Also deserving of credit are the writer JP Miller (who also wrote the 1958 original teleplay this is based on) and director Blake Edwards. In the context of Edwards’ long film career, DOWAR is certainly appears to be an atypical film as his career was littered with bold, brash, comedies. But he quite often displayed an adeptness for dramatic interplay between characters in films such as ‘10’ and he showcases throughout DOWAR.

As intense and emotional DOWAR is the film at times, it isn’t especially sensationalist or melodramatic.  Edwards has the confidence in Miller’s script to let scenes develop at their own pace and rhythm (and indeed the entire narrative itself) so that the climax has maximum impact. Take for example Joe’s breakdown into total hysteria in the greenhouse; the scene is actually quite a protracted one as at first it seems Joe is being his usual immature and reckless self. But gradually as see Joe’s increasingly desperate search for the hidden bottle of liquor the true horror of the situation is revealed before us and we see how much of an alcoholic wreck Joe is.

Edwards also is excellent at framing scenes so that what could easily have been conventional  two-character conversation scenes compelling and insightful. With the help of Phil Lathrop’s stylish cinematography, the film truly transcends the TV play it was based on and feels cinematic. Watching this, it’s regretful that Edwards didn’t direct more dramatic and suspense films during his career.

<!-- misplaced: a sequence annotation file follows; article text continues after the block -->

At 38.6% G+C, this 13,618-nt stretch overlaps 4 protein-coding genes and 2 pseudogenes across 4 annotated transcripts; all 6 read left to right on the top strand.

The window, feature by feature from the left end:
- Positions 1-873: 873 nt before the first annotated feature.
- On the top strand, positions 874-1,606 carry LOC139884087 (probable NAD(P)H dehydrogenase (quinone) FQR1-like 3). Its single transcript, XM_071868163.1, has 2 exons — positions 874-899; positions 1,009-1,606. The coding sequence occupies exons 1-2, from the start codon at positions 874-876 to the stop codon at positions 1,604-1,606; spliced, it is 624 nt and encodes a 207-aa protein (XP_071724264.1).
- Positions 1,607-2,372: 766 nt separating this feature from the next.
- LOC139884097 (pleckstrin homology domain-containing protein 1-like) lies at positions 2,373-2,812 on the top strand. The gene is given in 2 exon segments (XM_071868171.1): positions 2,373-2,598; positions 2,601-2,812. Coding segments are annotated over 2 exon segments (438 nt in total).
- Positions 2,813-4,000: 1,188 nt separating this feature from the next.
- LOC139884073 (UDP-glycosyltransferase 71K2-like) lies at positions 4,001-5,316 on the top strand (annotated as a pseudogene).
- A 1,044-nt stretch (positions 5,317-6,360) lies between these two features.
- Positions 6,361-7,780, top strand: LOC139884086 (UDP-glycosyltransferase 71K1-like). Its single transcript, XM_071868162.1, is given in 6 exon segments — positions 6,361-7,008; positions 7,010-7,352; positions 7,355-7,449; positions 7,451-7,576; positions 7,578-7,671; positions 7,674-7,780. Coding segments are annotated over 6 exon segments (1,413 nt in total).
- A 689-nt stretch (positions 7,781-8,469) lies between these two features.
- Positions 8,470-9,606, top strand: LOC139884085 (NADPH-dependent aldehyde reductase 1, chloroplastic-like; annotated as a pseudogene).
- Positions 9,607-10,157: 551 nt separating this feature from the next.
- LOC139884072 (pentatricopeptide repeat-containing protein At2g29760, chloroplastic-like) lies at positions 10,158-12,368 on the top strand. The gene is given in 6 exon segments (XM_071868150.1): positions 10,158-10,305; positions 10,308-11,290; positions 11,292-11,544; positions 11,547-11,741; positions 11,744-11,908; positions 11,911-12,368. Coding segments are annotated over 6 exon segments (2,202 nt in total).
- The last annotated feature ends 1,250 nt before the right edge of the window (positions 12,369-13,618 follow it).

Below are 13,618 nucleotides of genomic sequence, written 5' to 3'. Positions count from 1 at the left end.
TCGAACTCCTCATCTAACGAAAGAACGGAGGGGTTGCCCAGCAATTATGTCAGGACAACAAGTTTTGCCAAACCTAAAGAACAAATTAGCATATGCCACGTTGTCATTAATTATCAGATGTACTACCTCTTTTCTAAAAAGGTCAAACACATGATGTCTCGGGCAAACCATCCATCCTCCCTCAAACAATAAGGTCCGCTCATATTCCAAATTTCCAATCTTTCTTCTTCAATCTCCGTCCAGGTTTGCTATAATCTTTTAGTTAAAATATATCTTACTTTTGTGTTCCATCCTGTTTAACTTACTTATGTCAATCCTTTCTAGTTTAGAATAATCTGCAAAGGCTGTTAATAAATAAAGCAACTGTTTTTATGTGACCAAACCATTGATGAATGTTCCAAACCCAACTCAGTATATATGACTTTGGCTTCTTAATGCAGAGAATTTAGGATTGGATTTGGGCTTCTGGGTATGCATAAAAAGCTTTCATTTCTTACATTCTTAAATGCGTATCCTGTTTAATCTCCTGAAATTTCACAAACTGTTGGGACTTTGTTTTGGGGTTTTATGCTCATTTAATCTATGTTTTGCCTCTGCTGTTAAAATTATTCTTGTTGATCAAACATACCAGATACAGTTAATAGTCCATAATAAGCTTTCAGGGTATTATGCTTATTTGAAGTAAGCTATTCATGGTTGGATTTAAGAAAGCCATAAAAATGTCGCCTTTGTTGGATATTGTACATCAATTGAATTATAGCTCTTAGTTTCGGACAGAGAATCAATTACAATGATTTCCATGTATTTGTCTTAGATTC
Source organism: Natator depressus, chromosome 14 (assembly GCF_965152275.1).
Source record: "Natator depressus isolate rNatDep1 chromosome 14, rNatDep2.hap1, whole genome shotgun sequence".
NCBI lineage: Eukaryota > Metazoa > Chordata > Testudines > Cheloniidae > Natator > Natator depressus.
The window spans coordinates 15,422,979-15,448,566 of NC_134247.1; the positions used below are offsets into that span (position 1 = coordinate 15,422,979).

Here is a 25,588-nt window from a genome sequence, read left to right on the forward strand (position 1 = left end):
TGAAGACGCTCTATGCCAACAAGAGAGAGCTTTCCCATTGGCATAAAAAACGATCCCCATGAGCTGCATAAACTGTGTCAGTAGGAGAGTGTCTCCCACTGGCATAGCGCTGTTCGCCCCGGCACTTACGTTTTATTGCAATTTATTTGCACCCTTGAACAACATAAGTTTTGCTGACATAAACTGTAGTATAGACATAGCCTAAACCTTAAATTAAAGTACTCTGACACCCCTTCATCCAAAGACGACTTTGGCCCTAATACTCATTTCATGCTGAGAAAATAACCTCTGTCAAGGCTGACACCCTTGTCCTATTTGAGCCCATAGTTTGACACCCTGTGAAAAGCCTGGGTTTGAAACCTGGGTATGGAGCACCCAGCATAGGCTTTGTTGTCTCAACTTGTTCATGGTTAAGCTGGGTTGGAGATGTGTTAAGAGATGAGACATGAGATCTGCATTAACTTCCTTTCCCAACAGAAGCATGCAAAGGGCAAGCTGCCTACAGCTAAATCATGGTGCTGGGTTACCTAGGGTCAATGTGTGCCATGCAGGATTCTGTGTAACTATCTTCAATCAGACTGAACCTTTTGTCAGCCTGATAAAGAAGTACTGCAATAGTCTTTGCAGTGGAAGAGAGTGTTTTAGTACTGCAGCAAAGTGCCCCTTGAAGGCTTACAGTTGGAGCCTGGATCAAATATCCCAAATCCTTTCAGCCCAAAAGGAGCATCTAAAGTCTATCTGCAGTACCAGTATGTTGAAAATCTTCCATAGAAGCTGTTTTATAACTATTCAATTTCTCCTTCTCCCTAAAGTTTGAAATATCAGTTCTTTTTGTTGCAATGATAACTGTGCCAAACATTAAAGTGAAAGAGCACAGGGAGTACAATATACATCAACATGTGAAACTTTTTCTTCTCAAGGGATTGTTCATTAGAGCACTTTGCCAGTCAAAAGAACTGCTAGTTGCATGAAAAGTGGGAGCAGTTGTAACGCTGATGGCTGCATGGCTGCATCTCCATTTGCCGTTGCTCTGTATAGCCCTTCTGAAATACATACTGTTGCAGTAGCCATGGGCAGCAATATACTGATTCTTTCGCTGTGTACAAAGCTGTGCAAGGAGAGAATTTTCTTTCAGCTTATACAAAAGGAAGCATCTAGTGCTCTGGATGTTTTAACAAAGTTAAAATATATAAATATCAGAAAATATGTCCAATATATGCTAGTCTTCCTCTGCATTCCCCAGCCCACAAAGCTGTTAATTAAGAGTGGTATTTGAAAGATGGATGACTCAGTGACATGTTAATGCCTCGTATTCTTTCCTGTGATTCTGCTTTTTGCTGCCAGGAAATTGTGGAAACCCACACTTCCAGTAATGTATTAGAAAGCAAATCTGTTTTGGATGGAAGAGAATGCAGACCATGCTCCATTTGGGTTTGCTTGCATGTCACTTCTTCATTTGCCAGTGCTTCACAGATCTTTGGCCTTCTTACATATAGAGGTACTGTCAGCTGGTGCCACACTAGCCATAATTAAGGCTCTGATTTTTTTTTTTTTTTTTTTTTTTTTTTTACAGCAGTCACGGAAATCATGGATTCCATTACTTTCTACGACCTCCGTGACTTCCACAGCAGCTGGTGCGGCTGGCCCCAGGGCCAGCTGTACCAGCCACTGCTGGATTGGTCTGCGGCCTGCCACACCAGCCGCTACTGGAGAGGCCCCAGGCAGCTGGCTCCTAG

The film is largely flawless… but not quite. The final third of DOWAR is a shade weaker as once Joe going to Alcoholics Anonymous occurs, it goes from being an insightful socio-economic look at why Joe and Kirsten fall into the abyss, it becomes a rather abstract take that alcohol is the only factor in their downfall and not to bother looking into the reasons why people turn to alcohol. Not only does this weaken the film but it leads to some rather trite dialogue like, “You remember how it really was? You and me and booze – a threesome. You and I were a couple of drunks on the sea of booze, and the boat sank.”

As well, the title song with its syrupy lyrics seems jarring and out of place with the realism and intensity of the rest of the film. Naturally, that song was the only part of the film to win an Oscar.

Neverthless, despite these issues DOWAR is a significant triumph for Lemmon, Remick, Edwards and Miller and even over 50 years since its release has quite an impact. For once, a trailer was a viable guide to the film.


2 responses »

  1. I agree with this review for the most part. The only part I object to is the implication that the third act contains cliched and trite dialogue. It was the 3 of them traveling in a sea of booze, and I think the theme song was a romantic and haunting oeuvre of Joe and Kirsten’s relationship.

  2. Thanks for the response. Re: the song, I don’t actually mind the tune itself (Henry Mancini is always worth listening to) but the lyrics and the way they’re sung in the opening credits just rub me up the wrong way and feel misplaced and overdone.